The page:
BROOKLYN CITY RAILROAD, Sunset Park

This stolid, 3-story brick building, which takes up the entire block between 2nd and 3rd Avenue and 58th and 59th Street in Sunset Park, now occupied by a variety of small businesses and industries, was once a depot for a lost aspect of NYC transportation.

It was a carbarn, or depot, for the Brooklyn City Railroad, which was first incorporated as a horsecar line in 1853. Later, trolley lines drawn on street rails by overhead electric wires, replaced the dobbins and the BCRR became the largest company operating streetcars in Brooklyn, with lines fanning out to the far reaches of Brooklyn such as East New York and Bushwick, and further into western Queens in Ridgewood, Maspeth and Corona. Cemeteries were common destinations, with lines going to Cypress Hills, Green-Wood, Calvary and Holy Cross Cemeteries.

After the BCRR was acquired by Long Island Traction in 1883, it reorganized into Brooklyn Rapid Transit in 1895, the precursor to Brooklyn-Manhattan Transit. The BMT, which ran subways, trolleys and elevated lines, was created in 1919 and lasted till most transit lines were unified under the NYC aegis in 1940.

While many older trolley barns were demolished or turned into bus depots, this depot, which handled lines on 2nd and 3rd Avenues, was compartmentalized for local use.

8/10/15


Categorized in: One Shots Trolleys Tagged with:

6 Responses to BROOKLYN CITY RAILROAD, Sunset Park

  1. Typo above.

    acquired by Long Island Traction in 1983 – should read 1883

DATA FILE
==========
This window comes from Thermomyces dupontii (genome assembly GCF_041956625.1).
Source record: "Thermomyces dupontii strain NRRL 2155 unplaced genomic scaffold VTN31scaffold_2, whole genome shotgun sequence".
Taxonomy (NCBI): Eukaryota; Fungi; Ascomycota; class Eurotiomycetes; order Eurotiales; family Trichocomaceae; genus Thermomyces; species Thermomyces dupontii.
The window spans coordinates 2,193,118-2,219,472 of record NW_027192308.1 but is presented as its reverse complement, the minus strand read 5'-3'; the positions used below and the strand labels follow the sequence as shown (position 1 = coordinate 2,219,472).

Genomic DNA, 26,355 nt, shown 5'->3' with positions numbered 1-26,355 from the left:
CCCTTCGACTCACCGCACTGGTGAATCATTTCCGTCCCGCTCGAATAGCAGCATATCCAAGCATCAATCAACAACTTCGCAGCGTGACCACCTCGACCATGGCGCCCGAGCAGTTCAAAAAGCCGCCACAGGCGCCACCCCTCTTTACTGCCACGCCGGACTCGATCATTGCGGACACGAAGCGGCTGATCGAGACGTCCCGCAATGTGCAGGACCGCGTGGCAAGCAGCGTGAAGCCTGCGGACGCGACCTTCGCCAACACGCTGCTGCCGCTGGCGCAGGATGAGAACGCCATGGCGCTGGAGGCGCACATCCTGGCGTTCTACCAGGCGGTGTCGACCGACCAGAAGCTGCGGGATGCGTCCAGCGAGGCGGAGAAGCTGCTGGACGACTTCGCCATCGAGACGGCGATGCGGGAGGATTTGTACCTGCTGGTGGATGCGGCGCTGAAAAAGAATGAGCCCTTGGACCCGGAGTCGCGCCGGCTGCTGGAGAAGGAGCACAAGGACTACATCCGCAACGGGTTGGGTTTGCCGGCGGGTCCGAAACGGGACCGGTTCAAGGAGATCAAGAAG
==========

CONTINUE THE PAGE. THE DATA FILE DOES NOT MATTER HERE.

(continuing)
2. John P. Simonetti says:

    “After the BCRR was acquired by Long Island Traction in 1983, it reorganized into Brooklyn Rapid Transit in 1895, the precursor to Brooklyn-Manhattan Transit.”

    Don’t you mean 1883?

  3. Jamie says:

    I think you mean 1883 not 1983…8=)

  4. ron s says:

    Some of the building is a community dental clinic for Lutheran Health Care, and a residency training site

  5. Bill Tweeddale says:

    We used to coast on our bikes down the hill to the Bush Terminal area. Not as much traffic as today, but man, if you ever threw the chain and lost your brake!!

  6. Mike says:

    I wonder if the huge steam-powered dynamo that powered the electric trolley line is still in a sub-basement, does anybody know? Big boiler, big coils. The sort of thing it would not be practical to move, too big and heavy to extract and probably was assembled on-site. Therefore, likely to be still down there undisturbed and ignored. The sort of thing I would like to see and photograph, I am interested in what remains of that kind of archaic infrastructure.

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